Modular Vehicle Systems: Working with Components (Advanced Users)

Vehicles are defined by Modular Vehicle Systems using Topology files. These topology files are simply assembly that contain several Components, which model the behaviour of the vehicle subsystems, such as engine, wheels, transmission, etc. Each component is a standard Vortex Studio Assembly file, and can be added, created, and edited using the Vortex Editor. So working with components is the same as working with any other Vortex assets, and this documentation assumes the user is already familiar with the Editor. 

While there is no technical difference between components and assemblies, Modular Vehicle Systems was created according to certain conventions and practices, and it is strongly recommended that any new components or modifications should also follow those conventions. These conventions relate to interfaces, naming, logic implementation and modelling.

While this documentation attempts to provide information to work with Vehicle Systems effectively, the Vehicle Systems assets themselves provide the best illustration of how everything works. They are all accessible and editable, and can be used and copied and investigated to figure out how things work.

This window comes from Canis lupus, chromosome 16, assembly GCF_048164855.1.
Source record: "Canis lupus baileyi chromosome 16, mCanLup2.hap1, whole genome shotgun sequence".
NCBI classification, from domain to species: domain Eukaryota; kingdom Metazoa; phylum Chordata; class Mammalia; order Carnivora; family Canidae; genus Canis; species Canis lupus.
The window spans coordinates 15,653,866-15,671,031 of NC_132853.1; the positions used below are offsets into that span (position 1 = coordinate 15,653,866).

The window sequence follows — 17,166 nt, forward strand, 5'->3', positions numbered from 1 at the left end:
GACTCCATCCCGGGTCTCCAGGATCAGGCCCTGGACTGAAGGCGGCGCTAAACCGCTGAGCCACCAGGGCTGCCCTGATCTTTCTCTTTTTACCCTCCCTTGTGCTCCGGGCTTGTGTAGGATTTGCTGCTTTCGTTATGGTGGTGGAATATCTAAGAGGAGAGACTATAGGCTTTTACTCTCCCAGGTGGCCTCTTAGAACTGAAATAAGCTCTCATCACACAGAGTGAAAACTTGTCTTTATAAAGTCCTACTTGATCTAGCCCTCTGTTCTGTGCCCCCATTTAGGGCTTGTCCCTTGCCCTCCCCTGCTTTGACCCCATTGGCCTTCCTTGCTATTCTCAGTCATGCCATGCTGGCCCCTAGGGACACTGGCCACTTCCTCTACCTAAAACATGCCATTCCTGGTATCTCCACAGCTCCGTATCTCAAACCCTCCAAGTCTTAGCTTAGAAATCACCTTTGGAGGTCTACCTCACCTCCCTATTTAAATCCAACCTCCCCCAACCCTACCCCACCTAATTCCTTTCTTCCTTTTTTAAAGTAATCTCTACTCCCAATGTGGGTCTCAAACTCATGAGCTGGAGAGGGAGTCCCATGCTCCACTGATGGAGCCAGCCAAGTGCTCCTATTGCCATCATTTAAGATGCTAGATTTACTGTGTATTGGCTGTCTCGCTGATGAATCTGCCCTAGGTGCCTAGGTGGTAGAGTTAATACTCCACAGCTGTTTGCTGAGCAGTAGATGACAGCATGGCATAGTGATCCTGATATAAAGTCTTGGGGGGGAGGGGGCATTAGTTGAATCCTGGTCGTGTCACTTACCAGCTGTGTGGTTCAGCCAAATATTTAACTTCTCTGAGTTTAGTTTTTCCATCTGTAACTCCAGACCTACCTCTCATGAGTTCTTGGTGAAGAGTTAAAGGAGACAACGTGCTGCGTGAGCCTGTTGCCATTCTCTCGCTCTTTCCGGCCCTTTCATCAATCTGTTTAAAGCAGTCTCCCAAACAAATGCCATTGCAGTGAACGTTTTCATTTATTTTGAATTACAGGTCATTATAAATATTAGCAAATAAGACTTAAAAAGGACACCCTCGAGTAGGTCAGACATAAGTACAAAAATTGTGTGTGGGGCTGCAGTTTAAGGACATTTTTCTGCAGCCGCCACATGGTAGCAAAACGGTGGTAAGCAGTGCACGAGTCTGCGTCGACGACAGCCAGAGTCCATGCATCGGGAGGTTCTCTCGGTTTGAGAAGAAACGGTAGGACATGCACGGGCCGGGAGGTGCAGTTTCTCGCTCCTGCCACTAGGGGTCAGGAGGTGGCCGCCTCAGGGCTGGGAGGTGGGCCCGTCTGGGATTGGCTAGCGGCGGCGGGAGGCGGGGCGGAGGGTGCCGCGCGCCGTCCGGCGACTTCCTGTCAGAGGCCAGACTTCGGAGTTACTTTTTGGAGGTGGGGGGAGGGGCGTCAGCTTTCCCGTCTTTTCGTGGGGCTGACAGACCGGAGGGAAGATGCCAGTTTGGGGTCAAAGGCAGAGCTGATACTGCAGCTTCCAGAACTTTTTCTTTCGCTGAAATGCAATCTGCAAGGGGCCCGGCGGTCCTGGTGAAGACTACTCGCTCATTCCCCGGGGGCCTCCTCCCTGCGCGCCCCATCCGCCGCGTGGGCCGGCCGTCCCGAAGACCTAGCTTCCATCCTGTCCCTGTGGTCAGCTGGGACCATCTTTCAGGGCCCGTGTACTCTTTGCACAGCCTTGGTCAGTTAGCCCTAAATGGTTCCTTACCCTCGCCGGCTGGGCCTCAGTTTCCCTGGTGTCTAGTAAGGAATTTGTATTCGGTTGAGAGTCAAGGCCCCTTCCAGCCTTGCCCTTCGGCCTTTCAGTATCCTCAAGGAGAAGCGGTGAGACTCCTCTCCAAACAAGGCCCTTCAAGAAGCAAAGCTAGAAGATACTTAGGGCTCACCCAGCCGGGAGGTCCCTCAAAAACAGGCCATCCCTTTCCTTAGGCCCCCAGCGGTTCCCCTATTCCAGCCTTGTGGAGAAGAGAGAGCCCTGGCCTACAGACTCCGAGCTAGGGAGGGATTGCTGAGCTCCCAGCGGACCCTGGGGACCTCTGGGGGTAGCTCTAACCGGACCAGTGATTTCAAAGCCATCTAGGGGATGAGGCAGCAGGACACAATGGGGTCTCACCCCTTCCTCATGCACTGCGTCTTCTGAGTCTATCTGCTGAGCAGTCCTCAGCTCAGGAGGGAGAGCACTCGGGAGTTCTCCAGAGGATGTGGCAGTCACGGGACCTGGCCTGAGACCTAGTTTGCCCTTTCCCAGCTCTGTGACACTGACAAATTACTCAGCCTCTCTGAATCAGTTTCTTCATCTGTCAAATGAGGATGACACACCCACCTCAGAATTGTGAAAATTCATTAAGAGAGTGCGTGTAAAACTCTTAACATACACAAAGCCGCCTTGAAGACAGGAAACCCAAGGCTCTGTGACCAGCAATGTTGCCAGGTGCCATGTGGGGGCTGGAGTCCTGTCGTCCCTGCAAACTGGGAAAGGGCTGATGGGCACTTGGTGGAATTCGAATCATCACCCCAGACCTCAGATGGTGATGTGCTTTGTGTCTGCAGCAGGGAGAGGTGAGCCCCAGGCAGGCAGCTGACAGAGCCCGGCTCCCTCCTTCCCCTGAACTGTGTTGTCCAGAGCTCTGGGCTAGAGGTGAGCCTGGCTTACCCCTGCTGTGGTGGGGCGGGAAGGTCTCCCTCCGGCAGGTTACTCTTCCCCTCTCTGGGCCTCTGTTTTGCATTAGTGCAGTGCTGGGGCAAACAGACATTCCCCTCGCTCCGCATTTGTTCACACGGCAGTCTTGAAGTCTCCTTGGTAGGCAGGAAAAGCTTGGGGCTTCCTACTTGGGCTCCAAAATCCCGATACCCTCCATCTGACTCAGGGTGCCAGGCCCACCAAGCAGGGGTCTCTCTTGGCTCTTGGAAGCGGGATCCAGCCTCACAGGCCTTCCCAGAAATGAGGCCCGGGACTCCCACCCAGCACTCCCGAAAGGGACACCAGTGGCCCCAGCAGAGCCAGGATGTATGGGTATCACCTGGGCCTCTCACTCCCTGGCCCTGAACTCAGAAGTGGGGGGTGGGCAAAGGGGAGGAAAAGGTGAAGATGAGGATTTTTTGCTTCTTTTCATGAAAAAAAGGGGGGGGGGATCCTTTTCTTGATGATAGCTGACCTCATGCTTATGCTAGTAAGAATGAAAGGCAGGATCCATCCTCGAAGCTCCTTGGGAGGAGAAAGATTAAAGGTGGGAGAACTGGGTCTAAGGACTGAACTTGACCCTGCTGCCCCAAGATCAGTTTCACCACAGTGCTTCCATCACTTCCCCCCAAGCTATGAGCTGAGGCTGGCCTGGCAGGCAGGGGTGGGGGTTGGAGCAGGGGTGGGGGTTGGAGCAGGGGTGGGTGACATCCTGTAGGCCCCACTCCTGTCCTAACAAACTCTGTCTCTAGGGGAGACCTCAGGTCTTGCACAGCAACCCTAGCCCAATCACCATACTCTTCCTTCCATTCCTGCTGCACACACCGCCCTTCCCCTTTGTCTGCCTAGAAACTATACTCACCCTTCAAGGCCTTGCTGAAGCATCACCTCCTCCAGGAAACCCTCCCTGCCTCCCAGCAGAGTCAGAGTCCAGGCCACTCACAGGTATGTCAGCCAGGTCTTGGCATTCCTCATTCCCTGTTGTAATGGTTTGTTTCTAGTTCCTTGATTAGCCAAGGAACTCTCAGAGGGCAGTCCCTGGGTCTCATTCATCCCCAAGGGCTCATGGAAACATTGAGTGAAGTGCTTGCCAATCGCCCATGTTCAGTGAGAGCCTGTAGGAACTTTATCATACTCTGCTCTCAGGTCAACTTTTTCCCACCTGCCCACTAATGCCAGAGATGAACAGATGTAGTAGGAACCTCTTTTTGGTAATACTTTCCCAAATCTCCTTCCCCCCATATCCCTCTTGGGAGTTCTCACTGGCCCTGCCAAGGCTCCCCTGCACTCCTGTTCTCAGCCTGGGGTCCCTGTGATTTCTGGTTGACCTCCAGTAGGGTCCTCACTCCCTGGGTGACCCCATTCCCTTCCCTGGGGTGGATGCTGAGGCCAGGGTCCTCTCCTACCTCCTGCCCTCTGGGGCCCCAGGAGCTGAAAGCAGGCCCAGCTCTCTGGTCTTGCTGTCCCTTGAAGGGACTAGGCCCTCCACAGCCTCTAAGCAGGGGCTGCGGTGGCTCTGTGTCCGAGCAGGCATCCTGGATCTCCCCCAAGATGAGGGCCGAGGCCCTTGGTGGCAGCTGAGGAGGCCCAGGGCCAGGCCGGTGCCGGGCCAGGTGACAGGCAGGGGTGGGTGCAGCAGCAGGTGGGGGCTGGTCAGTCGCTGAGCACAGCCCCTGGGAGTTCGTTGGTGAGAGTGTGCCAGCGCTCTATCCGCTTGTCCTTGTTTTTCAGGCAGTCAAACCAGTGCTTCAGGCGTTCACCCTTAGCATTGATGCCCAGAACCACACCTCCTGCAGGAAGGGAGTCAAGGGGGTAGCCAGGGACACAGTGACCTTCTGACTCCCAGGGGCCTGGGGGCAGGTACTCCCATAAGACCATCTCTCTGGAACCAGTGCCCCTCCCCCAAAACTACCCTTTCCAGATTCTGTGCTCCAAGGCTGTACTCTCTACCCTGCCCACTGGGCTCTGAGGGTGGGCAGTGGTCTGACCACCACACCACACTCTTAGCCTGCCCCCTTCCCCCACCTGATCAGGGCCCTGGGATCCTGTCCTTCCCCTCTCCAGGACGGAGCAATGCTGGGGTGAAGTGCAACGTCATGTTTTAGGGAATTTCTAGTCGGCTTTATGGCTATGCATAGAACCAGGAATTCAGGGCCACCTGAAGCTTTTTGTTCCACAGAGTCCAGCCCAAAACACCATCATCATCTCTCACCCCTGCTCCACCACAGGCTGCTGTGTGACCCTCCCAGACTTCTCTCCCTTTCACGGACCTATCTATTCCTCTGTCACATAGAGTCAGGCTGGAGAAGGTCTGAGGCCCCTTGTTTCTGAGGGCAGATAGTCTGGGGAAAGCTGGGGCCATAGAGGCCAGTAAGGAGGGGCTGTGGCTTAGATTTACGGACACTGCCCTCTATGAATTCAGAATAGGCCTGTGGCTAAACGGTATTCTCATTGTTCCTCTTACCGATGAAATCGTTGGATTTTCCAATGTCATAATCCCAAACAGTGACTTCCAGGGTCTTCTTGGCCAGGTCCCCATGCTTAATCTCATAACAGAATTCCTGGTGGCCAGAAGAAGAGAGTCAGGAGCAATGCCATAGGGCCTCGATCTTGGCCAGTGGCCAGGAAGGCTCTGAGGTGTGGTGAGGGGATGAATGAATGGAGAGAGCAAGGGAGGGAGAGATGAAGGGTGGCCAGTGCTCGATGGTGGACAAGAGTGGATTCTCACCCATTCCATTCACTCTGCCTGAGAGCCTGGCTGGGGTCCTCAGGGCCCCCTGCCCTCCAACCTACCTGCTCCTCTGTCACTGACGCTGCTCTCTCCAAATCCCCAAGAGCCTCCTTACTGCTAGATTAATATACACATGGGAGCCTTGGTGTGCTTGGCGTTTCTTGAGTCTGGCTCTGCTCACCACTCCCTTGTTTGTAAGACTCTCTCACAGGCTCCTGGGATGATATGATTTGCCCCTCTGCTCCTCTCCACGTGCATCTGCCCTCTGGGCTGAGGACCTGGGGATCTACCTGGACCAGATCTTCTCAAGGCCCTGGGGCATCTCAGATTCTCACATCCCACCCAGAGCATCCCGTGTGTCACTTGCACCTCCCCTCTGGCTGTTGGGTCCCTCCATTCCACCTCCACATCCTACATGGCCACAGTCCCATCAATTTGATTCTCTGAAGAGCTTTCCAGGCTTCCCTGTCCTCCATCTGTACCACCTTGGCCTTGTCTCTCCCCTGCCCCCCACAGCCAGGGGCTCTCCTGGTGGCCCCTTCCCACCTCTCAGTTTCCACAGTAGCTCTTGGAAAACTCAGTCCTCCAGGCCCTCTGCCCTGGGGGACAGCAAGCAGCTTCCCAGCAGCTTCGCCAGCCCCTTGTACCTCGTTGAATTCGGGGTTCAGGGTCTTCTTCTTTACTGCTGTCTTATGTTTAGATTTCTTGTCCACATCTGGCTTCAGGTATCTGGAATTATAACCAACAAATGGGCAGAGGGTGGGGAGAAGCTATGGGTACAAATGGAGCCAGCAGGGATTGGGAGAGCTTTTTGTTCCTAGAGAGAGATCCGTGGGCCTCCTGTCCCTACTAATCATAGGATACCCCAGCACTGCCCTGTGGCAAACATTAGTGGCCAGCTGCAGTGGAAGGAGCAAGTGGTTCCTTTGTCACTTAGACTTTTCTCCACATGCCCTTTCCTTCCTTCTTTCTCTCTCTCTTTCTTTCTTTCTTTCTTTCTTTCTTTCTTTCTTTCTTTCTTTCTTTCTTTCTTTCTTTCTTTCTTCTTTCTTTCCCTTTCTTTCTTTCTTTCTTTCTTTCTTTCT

The main topics available for working with components are:

What's in a Component

While components can vary widely, most components have some standard objects, which are described below. As an example, refer to the Wheel component.


Each component contains several interfaces that control and parametrize the component. There are several interface names that will exist for most components:

[Component] Interface: contains the fields that are used to tune and control the component. Most of these will likely be directly exposed at the topology level to the vehicle end user, though the topology assembly might include some additional common logic that interacts with this interface.

[Component] Attachments: This interface contains the part pointers that are connected between the components to constrain them together. If this component contains a part, it should be output in this interface so that other component could connect to it. If this component contains a constraint that requires a part from another component, that should be exposed as a parameter in this interface.